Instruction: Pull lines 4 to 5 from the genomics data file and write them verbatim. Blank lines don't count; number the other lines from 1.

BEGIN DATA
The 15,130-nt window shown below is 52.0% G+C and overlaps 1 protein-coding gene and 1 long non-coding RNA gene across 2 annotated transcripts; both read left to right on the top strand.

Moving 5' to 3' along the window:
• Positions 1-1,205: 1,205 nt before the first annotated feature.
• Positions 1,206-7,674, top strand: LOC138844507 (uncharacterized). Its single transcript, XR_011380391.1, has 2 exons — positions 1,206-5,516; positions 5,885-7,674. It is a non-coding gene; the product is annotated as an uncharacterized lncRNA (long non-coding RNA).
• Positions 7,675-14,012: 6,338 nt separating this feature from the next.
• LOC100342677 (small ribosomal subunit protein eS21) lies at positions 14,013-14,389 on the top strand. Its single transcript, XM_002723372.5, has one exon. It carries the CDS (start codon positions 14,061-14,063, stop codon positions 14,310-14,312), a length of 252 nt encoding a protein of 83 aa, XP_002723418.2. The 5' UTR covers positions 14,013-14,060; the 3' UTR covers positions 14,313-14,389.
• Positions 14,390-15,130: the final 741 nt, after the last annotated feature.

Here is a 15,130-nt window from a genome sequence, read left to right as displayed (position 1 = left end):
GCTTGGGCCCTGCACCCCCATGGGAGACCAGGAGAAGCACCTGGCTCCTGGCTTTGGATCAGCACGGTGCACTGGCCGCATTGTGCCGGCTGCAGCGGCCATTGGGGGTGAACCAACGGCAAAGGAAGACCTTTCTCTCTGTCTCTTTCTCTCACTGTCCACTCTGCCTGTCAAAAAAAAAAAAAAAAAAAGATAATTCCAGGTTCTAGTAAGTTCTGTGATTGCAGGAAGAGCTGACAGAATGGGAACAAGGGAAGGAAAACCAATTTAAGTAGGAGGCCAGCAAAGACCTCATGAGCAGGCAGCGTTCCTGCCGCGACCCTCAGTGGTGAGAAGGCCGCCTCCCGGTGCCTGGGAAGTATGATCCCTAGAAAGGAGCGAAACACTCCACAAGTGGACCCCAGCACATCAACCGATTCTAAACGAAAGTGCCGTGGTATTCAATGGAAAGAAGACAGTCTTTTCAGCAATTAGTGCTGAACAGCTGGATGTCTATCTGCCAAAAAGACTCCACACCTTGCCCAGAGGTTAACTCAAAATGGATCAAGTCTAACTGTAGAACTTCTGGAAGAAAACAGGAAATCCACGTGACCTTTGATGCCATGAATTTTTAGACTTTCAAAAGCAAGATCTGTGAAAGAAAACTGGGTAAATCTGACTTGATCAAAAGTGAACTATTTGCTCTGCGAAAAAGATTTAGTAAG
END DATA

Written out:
• Positions 1,206-7,674, top strand: LOC138844507 (uncharacterized). Its single transcript, XR_011380391.1, has 2 exons — positions 1,206-5,516; positions 5,885-7,674. It is a non-coding gene; the product is annotated as an uncharacterized lncRNA (long non-coding RNA).
• Positions 7,675-14,012: 6,338 nt separating this feature from the next.